2022: Blog | Finding the forgotten
A normal season at Port Lockroy is extremely busy and the day is always full. This is by no means a normal season! That’s not to say we aren’t busy, we haven’t been sitting with our feet up drinking tea and eating biscuits the whole time, but this year we find we have brief moments that allow us to appreciate some of the things on the island or in the museum that we have missed in the past. Some of these are small, discrete and intimate, while others make you scratch your head and ask “Has that always been there? How could I possibly miss that?”. Usually, only to be followed by a quizzical look saying “Yes ... how did you?”.
At various locations on the island and the surrounding area, there are numerous markings and graffiti giving an insight into Port Lockroy’s rich past. From the moment you step onto the island, below the imposing whalers chains, you can see ‘1921’ carved into the rock dating back to when the processing of whales at Goudier Island would have been a common sight. This is in contrast to the less seen Solstreif graffiti, commemorating the first floating factory for processing whales at Port Lockroy, located at the South Western end of the island, usually hidden from view by snow for most of the year. In a similar area to both of these signs of the whaling era, we have found previously unrecorded engravings on a nearby rock. So as to better understand them, we have taken and sent images to our offices in Cambridge for use in photogrammetry. This will allow these illegible markings to be ‘cleaned’ and ‘highlighted’, enabling them to be read. In an area so frequented it makes us question how many times have we walked past these unnoticed and how many others have done the same.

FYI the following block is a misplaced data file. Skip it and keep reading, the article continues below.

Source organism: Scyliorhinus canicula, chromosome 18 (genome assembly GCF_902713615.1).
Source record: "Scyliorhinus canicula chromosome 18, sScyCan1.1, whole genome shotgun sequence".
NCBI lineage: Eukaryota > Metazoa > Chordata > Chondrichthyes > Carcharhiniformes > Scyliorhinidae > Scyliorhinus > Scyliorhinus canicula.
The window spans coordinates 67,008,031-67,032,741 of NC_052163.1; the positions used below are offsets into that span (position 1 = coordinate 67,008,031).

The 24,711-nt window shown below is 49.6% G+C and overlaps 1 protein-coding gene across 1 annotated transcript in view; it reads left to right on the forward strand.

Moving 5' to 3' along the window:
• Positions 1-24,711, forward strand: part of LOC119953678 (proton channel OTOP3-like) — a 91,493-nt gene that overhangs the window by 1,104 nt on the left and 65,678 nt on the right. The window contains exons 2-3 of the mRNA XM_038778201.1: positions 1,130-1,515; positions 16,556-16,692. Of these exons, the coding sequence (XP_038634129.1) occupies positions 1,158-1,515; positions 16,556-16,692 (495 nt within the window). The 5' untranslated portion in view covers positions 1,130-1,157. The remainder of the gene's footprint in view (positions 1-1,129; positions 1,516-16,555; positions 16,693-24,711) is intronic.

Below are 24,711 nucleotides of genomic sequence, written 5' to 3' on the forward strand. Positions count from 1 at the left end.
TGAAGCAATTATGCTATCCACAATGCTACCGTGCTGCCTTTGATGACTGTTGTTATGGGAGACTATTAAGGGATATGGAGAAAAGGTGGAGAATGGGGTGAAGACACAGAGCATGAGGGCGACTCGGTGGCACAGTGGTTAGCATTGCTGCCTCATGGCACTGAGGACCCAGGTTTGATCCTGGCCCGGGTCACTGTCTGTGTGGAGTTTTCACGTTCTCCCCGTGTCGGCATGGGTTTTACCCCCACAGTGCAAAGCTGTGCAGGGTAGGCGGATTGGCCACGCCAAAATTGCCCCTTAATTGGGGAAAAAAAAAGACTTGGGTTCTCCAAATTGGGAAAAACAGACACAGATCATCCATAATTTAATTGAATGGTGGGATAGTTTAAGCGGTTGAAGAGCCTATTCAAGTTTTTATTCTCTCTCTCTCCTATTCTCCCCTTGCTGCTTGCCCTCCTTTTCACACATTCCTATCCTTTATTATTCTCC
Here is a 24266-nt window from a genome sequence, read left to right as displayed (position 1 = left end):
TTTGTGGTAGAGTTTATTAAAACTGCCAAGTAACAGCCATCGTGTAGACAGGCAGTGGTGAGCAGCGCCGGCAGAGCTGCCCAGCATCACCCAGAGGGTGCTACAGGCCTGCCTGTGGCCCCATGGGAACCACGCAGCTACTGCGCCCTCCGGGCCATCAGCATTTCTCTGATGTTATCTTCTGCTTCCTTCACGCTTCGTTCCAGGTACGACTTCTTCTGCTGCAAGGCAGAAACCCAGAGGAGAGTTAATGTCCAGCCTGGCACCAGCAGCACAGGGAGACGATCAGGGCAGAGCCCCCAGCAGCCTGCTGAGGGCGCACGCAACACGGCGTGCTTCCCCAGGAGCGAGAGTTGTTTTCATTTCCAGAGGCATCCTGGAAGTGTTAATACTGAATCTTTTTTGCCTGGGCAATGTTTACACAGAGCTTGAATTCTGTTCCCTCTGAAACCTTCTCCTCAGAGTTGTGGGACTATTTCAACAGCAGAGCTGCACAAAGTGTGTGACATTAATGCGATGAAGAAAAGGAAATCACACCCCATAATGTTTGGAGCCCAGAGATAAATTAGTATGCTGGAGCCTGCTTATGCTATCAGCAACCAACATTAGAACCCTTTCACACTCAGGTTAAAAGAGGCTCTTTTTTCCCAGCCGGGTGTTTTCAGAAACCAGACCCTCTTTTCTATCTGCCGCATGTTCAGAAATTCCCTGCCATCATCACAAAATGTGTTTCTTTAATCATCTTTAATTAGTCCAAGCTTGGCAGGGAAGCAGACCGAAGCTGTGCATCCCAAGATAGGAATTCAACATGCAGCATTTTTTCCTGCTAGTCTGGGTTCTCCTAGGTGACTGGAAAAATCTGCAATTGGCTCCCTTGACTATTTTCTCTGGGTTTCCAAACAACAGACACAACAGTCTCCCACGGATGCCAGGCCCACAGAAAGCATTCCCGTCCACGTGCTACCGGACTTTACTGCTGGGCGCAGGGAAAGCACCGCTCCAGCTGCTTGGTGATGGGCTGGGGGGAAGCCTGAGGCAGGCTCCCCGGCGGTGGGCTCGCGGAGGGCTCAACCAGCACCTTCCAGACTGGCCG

Pictured: Two of the painted ladies within Bransfield House
Rediscovering forgotten treasures is not a new thing at Port Lockroy. One of the most notable finds in recent years was that of the Painted Ladies. Painted throughout Bransfield House by Evan Watson, the diesel mechanic, they feature famous women of the time such as Marilyn Monroe, Elizabeth Taylor and Jane Mansfield. However sometime during the 1980’s they were painted over, still unknown as to who did this, only to be rediscovered in 2010/11 during conservation work. These seven artworks are one of the highlights of the museum. However we do know that there were originally more! As you wander into the Nissen Hut, past the neatly arranged selection of tinned foods, pinned to the wall is a photograph taken in 1964, two years after the base was closed. It shows a window boarded up with what looks like one of the missing cupboard doors from the bunkroom, featuring a painting of an unknown lady. The second missing door also appears in the photo, on the ground perhaps also used as a shutter but fallen down, with a similar painting. These observations are supported by our Trusts Conservation Management Plan, a document that records the wealth of history at Port Lockroy as it has metamorphosed over the past 80 years. These are just a couple of examples of pieces of the puzzle that are continually being discovered, that help give a glimpse into the vibrant history of life at Lockroy. I am sure that there are still many secrets that Bransfield House and Goudier Island aren’t ready to give up yet.
Kit Adams, Port Lockroy General Assistant 2021 - 2022
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